Why the Commonly Told Story of Stonewall is the Least Interesting Thing About It
In the early morning of June 28th 1969, lesbians, gay men, drag queens, street hustlers, and transgender people fought the police and rioted for three nights on Christopher Street in New York’s Greenwich Village. The Stonewall Riot, as it came to be called, was the birth of the modern day Gay Liberation and Gay Rights movements. This was a momentous historical moment. It is also, possibly, the least interesting part of the story. Stonewall is the founding myth of today LGBTQ movements – but it is also the story of a moment in history that gripped the imagination of the nation crossing racial, gender, political, and social divides. It is a tale of riots, rebellion, revolt, freedom, and not least of all, drugs, sex and rock and roll.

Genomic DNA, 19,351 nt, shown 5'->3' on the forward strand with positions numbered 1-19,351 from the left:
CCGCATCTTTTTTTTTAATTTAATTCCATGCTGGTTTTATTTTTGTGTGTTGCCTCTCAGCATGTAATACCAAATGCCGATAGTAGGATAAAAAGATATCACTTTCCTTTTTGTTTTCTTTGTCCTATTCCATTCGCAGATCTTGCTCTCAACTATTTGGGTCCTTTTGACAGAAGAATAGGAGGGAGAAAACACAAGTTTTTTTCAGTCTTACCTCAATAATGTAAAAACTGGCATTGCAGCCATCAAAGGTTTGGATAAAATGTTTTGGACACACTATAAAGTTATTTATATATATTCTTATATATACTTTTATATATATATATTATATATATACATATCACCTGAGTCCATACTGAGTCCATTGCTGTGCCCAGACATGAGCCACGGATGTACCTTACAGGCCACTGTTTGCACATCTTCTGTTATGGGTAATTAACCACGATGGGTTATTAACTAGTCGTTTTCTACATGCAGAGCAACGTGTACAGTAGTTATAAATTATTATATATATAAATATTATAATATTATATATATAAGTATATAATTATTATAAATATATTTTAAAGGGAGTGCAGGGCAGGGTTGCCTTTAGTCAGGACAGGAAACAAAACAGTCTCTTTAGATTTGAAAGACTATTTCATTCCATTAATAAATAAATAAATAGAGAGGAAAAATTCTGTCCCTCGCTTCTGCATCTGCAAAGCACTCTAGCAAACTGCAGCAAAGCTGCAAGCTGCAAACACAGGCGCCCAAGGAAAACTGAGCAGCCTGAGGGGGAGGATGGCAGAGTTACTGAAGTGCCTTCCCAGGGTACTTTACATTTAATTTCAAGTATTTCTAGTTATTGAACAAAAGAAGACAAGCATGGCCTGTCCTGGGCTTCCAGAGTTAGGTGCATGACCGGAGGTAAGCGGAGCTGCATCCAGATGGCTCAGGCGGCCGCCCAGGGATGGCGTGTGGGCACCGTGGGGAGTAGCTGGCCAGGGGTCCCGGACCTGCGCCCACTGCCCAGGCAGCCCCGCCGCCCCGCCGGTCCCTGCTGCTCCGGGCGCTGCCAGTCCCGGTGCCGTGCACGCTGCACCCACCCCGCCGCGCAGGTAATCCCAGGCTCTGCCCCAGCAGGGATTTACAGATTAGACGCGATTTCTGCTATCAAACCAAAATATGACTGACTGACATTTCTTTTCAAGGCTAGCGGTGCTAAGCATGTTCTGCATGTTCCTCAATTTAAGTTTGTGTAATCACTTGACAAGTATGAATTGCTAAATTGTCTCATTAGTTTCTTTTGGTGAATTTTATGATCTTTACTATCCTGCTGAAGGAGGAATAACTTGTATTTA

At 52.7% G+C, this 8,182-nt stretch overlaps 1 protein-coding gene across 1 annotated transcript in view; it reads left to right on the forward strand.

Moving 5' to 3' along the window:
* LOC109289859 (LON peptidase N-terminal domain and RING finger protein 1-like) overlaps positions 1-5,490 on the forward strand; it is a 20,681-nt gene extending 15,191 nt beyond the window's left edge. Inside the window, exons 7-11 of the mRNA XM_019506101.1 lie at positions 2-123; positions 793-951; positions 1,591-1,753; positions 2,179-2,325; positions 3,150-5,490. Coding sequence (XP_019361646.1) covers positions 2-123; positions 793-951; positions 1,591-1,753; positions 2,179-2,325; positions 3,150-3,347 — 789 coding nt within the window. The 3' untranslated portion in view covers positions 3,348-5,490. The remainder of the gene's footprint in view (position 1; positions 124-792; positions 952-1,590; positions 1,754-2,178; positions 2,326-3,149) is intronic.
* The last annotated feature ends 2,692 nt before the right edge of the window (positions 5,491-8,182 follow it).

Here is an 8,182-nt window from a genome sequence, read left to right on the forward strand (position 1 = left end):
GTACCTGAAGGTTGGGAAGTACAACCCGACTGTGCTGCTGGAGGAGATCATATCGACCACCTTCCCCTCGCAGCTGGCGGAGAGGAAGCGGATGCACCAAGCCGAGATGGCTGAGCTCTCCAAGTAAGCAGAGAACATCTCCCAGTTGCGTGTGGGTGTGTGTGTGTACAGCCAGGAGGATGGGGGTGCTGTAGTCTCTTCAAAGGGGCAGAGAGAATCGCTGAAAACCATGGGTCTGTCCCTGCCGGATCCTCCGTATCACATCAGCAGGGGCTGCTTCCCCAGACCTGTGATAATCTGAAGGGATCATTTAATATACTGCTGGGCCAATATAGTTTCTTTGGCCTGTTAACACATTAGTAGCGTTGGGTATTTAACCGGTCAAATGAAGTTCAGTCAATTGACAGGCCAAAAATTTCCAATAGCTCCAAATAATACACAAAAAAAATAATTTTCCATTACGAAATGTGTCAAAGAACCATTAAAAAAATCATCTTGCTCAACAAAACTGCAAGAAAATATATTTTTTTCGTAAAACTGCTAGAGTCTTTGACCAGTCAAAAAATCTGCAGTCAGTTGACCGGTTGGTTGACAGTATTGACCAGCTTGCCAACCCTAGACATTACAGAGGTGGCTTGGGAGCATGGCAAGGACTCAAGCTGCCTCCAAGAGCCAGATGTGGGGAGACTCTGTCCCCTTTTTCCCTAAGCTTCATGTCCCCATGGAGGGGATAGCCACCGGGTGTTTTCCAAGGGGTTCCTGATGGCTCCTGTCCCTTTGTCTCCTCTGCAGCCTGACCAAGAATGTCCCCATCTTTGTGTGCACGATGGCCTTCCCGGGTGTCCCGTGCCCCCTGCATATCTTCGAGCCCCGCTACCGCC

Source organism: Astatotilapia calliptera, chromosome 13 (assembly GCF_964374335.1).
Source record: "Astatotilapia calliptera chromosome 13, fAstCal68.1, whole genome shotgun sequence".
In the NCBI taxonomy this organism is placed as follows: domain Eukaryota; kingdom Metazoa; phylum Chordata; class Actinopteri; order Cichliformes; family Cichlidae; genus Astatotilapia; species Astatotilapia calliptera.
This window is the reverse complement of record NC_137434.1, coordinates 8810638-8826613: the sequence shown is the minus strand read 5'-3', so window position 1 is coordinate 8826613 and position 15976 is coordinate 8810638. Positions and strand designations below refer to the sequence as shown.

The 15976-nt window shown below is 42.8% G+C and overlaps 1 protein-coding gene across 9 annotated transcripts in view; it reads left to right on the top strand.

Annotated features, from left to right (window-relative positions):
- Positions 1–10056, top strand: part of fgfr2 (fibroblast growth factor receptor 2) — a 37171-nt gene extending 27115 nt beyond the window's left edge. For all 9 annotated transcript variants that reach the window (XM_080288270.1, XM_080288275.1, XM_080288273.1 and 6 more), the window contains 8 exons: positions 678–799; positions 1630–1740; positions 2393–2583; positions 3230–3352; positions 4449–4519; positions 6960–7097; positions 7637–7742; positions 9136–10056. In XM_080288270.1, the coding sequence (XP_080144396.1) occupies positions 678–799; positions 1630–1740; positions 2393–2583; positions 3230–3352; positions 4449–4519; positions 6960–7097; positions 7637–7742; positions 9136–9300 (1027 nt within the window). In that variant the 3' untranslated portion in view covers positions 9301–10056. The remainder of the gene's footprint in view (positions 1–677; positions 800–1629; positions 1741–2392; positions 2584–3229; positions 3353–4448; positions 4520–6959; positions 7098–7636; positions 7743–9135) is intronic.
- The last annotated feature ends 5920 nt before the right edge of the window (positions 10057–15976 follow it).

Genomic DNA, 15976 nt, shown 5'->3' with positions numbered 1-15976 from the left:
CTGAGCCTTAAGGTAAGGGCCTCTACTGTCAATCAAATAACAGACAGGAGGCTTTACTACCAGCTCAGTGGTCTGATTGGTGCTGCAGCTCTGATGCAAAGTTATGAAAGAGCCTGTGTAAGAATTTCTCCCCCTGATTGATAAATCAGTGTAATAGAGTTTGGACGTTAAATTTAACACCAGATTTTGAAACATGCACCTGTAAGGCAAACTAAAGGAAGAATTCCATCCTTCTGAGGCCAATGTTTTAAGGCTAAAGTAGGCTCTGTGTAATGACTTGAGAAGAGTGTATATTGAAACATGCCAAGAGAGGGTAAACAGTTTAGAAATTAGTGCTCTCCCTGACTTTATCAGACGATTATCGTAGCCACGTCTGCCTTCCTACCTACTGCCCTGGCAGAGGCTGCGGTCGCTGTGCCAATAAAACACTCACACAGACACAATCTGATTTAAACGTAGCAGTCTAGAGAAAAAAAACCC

Michael Bronski has been active in the Gay Liberation movement since 1969. Over the past fifty years he has been a writer, journalist, editor, publisher organizer, theorist, and independent scholar. His writing has appeared in publications including the Los Angeles Times, Boston Globe, Fortune, The Advocate, and Out. He is the author of numerous books including A Queer History of the United States (2011) won the 2011 Lambda Literary Award for Best Non-Fiction as well as the 2011 American Library Association Stonewall Israel Fishman Award for Best Non Fiction. A Queer History of the United States for Young People will be published in June of 2019. In April 2018 he was awarded the Bill Whitehead Award for Lifetime Achievement from the Publishing Triangle. Past recipients include Audre Lorde, Adrienne Rich, Martin Duberman, Samuel R. Delany, Alison Bechdel, and Jonathan Ned Katz. He is Professor of the Practice in Activism and Media and the Studies of Women, Gender, and Sexuality at Harvard University.